Theater Review by Ethlie Ann Vare
Los Angeles, CA (The Hollywood Times) 4/15/23 – Don’t worry. No animals were harmed opening night of actress/playwright Dina Morrone’s semi-autobiographical story of an Italian immigrant family in the wilds of Northern Ontario. The titular moose is portrayed by bearded, fullback-sized James Lemire with a self-deprecating smile, a bottle of Molson’s, and a great rack. Of antlers, I mean. Morrone isn’t the only writer here who can abuse an entendre.
Lemire’s opening monolog (“I was nervous,” he said later, “but if you’re not nervous you’re not bringing the energy”) sets the premise: It’s 1999 and we’re in Way Up Bay, where temperatures are cold and family relationships are warm. Except for the Ojibway, it’s a town of immigrants: Irish, Polish, Italian…. the Tappinos left sunny Calabria in the 1960s for a better life in America. The moose left the woods because it’s hunting season. They will invariably collide.
The thing about Way Up Bay is that since it’s below zero half the year — and that’s before figuring in the wind chill factor — people tend to huddle at home and not mix it up much. They stay indoors, they stay with their herd. “Times-a no change,” says Nonna, played by veteran actress and teacher Laura James, hilarious as every short immigrant grandma in orthopedic shoes you’ve ever met.
The Tappinos still speak Italian, make their own grappa, and consider a relationship with a Canadian to be a mixed marriage. It’s a big, loud, noisy, bickering, ultimately loving family which playwright Morrone unabashedly based on her own clan. And if it ever seems culturally stereotyped or the accents ever seem overdone, all you have to do is listen to the laughter of recognition (and the accents!) of the first three rows to realize that they got it exactly right.
The inciting incident of this fast-paced screwball-style comedy is the return home of daughter Gina from her marketing job in the big city. Her father Guiseppe (Stuart H. Howard) doesn’t understand what this market she works at sells. Or why a girl would want a career. Or why his son Joseph (Nick McDow-Musleh) reads so many books and wants to be a (gasp) nurse.
Why his son Bruno (Rick Simone-Friedland) sits on the couch and watches the Weather Channel all day – that, he understands. That his girlfriend (Meg Lin) is Ojibway… you’ve lost him again.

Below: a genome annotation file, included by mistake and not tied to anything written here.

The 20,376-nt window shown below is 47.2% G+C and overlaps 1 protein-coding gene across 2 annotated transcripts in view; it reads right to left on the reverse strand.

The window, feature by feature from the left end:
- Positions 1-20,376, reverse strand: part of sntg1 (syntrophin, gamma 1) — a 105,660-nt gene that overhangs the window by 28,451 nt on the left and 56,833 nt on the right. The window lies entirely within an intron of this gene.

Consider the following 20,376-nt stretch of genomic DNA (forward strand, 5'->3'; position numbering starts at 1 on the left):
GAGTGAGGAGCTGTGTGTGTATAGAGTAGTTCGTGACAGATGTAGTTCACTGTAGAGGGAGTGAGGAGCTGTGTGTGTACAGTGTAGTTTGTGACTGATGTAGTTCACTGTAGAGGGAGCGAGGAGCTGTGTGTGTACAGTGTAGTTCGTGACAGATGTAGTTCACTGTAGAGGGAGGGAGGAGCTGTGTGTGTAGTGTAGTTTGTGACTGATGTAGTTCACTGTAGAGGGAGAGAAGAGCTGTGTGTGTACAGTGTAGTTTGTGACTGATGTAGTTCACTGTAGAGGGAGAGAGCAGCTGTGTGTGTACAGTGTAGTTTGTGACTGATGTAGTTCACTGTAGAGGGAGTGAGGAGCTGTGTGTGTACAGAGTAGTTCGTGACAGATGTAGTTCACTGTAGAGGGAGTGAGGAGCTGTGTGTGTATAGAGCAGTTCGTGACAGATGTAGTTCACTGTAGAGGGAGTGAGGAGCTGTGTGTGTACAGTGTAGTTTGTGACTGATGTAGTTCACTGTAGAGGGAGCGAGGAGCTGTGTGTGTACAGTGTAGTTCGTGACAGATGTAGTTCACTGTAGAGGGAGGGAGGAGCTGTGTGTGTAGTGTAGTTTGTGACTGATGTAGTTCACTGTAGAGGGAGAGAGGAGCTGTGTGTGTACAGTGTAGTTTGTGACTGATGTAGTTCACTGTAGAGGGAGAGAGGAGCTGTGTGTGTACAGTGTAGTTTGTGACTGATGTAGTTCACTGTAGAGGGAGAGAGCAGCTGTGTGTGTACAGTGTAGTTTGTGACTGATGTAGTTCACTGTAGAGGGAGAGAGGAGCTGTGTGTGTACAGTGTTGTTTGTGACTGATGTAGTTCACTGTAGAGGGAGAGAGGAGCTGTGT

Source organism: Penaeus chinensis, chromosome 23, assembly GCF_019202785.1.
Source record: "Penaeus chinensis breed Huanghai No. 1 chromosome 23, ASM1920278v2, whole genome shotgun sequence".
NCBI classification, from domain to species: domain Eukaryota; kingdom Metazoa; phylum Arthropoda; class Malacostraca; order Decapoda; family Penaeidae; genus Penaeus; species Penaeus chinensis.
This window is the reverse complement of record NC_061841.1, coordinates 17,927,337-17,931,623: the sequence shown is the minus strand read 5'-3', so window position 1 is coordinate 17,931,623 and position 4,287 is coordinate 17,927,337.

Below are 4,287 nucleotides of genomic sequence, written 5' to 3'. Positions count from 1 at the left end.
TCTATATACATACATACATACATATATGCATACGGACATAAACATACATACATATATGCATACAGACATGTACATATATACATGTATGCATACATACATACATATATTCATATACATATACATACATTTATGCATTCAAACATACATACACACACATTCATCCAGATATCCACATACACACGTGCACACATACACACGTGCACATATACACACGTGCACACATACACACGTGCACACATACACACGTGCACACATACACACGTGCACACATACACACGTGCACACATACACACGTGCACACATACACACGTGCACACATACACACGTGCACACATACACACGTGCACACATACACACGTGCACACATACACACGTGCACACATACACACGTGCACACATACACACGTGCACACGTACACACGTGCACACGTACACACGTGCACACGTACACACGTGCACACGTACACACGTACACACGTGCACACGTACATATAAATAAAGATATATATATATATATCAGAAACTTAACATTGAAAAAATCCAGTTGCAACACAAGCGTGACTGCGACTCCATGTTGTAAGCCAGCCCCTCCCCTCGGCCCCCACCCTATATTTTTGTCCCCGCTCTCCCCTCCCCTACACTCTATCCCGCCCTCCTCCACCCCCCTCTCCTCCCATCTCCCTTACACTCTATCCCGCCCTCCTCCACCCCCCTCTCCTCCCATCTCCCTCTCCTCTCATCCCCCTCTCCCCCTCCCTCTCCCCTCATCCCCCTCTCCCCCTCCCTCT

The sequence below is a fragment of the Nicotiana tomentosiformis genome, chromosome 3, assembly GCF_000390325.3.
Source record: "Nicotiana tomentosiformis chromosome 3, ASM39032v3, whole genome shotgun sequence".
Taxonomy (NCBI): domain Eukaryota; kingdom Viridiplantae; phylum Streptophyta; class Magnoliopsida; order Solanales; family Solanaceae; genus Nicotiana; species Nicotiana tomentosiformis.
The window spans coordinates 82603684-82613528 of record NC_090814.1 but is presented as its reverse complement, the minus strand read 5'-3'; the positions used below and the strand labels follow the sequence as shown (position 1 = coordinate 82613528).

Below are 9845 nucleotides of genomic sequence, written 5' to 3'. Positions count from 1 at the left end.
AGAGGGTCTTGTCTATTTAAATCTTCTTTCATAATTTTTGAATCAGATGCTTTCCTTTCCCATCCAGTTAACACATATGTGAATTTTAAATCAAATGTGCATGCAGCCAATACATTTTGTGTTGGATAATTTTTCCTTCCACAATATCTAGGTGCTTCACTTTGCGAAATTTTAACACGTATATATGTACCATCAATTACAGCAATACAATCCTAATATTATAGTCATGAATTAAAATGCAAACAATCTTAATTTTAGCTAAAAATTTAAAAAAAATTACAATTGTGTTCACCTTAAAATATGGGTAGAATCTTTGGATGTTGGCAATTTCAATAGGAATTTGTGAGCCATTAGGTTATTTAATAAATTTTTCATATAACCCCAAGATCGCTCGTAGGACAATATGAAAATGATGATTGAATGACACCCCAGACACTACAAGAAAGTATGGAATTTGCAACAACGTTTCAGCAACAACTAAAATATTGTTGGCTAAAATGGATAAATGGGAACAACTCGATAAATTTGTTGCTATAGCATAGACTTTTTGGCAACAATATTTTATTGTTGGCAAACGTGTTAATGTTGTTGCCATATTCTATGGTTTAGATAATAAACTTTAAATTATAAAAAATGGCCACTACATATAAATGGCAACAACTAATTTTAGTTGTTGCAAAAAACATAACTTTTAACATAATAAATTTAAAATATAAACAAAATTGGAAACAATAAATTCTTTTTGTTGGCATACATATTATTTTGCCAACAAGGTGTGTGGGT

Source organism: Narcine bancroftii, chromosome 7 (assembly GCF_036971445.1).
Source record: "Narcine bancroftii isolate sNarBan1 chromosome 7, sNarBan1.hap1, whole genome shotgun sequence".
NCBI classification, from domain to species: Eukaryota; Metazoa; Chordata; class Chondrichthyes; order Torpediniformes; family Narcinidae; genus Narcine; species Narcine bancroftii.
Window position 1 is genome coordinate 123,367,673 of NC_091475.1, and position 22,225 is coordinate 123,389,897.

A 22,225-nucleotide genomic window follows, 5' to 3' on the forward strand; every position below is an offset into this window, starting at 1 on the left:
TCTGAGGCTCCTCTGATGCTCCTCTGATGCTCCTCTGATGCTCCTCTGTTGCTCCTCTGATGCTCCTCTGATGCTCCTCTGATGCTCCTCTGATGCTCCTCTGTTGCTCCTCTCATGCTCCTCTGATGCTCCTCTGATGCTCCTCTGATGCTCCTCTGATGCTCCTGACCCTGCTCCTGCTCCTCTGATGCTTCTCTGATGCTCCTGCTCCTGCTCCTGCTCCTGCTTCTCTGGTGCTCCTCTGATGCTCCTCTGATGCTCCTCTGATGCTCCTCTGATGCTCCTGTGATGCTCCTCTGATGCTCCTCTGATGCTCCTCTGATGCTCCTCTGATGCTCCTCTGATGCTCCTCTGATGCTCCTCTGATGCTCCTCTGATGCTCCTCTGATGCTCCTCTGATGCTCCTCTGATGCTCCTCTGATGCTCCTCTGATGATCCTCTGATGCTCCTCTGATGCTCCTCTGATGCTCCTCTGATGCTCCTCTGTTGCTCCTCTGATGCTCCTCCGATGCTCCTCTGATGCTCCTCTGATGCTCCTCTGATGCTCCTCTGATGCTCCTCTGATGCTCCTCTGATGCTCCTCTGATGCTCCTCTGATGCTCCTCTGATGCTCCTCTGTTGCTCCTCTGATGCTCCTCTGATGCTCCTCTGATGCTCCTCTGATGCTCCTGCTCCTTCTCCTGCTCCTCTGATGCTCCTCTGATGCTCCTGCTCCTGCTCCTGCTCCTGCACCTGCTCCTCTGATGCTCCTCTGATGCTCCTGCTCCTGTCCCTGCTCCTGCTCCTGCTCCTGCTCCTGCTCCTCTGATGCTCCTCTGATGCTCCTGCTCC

Nonna and Nonno (Richard D. Reich) have fought every day of their 55-year marriage. Guiseppe and his wife Maria (Constance Mellors) are on track to equal their record. Daughter Carmela (Deanna Gandy) so overwhelms her husband Darryl (Cecil Jennings) that he has developed a stutter. But it’s okay; he’s not Italian so what he says he doesn’t count.
It’s a big family and a big cast that keeps the action and dialog moving at a brisk pace. And don’t get the impression that these people are mean or unlikeable. Morrone sees their foibles and loves them anyway. The characters are specific and recognizable, and the jokes come loud and fast. The packed opening night audience was delighted and laughed at punchlines I didn’t even pick up on, because I’m not Italian.
The 2-hour (including intermission) plays only bogs down late in the second act, when Morrone tries to wedge in a thesis statement about how we are all displaced people one way or another. Selling this as an every-immigrant story dilutes its appeal, which is as a very specific portrait of a very specific family. You can tell the story of the Tappinos without implying that this is the story of all immigrants everywhere. It’s fine just being funny; it doesn’t have to be a Very Special Episode where we Learn An Important Lesson.
But heck, how can you not love a play that uses South Park’s immortal “Blame Canada” to raise the curtain?
MOOSE ON THE LOOSE
Written by Dina Morrone
Directed by Peter Flood
Produced by Dina Morrone and Benjamin Scuglia
Starring James Lemire, Stuart H. Howard, Constance Mellors, Richard Reich, Laura James, Erica Piccininni, Rick Simone, Deanna Candy, Nick McDow-Musleh, Cecil Jennings, Darby Winn, Meg Lin and Ari Wojiech.
3333 Cahuenga Blvd.
Los Angeles CA 90068
Through May 21
Special performances: Q&A following show April 16 and 30. ASL interpreter on April 21. Sensory Friendly Relaxed Performance on April 23.